Eugene Linden
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Lastest Musing
Time Warp on Climate Change

 

In yesterday's New York Times, there were two articles on climate change. The first was a front page piece about how President Obama will try to end-run Congressional paralysis on dealing with climate change by seeking to update the existing Kyoto treaty in ways that comm...
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The Ragged Edge of the World
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endangered animals
rapid climate change
global deforestation
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Winds of Change
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Afterword to the softbound edition.


The Octopus and the Orangutan
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The Future In Plain Sight
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The Parrot's Lament
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Silent Partners
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Affluence and Discontent
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The Alms Race
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Apes, Men, & Language
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TheOctopusandtheOrangutan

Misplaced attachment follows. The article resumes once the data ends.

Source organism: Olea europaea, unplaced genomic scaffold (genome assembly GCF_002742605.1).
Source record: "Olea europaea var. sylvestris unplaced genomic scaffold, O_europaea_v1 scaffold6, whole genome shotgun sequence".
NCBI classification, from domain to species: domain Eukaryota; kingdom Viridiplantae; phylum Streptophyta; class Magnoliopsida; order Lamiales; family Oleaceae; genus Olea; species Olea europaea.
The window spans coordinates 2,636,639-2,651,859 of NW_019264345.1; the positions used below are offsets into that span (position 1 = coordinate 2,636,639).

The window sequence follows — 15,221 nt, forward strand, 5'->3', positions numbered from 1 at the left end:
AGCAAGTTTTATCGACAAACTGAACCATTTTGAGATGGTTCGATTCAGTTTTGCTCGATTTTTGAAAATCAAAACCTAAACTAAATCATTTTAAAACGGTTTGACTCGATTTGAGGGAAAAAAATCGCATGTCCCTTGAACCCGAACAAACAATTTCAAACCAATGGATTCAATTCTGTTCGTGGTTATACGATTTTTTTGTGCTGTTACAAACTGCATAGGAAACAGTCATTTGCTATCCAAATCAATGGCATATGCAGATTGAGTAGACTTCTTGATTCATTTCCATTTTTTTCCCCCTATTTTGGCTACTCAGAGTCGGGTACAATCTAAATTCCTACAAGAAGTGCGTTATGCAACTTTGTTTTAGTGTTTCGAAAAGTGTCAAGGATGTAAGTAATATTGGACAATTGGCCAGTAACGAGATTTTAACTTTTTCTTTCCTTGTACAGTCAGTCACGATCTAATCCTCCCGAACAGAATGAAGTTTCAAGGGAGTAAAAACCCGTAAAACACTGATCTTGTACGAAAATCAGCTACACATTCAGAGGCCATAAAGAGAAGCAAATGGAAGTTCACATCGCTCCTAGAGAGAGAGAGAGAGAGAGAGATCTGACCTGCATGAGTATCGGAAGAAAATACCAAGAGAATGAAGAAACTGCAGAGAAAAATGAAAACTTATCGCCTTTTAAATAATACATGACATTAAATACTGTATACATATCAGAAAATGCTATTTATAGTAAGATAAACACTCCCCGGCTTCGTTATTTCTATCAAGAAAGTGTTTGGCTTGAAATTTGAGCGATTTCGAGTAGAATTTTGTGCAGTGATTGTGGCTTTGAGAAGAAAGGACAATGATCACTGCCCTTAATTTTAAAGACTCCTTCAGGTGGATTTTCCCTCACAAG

Buy The Octopus and the Orangutan at Amazon, Barnes & Noble, Books A Million, or BookSense. THE OCTOPUS AND THE ORANGUTAN From the publisher's press release: Award-winning writer Eugene Linden returns to the animal kingdom in this eagerly-awaited follow-up to The Parrot's Lament. In The Octopus and the Orangutan, Eugene Linden takes readers on another unforgettable journey into the minds and hearts of animals. The Parrot's Lament, his acclaimed previous book, explored the animal intelligence revealed as different creatures negotiated with, fooled, and teased zookeepers, trainers, and each other. Now, in a wide-ranging collection of real-life anecdotes that offer further compelling evidence of animals' higher mental capabilities and their awareness of the needs and feelings of others, Linden goes beyond these everyday encounters and takes us deeper into their minds through this new window on intelligence. The Octopus and the Orangutan finds intelligent behavior in surprising new places, ranging from the octopus' garden to the crow's nest. Amazing feats of stealth, deception, and larceny are balanced with unexpected acts of kindness and friendship. Animals show they are cagey bargainers and tough negotiators both with their human keepers and with one another. And, for the first time, we observe an astonishing new behavior previously thought to be exclusively human. The animals themselves are our guides in this fresh look at the question of animal intelligence. From the beloved pets we think we know to the remarkable creatures in the wild, Eugene Linden once again shares his wonder and joy at the infinite variety of animal behavior that continues to inform, amaze, and touch us all. The author will donate a portion of his royalties to the Humane Society of the United States and to Traffic, a branch of the World Wildlife Fund dedicated to stopping the trade in endangered species. Eugene Linden is an award-winning journalist and the author of The Parrot's Lament, The Future in Plain Sight, Silent Partners, and other books on animals and the environment. He has consulted for the U.S. State Department, the UN Development Program, and he is a widely traveled speaker and lecturer. In 2001, Yale University named Linden a Poynter Fellow in recognition of his writing on the environment. He lives in Nyack, New York. Buy The Octopus and the Orangutan at Amazon, Barnes & Noble, Books A Million, or BookSense.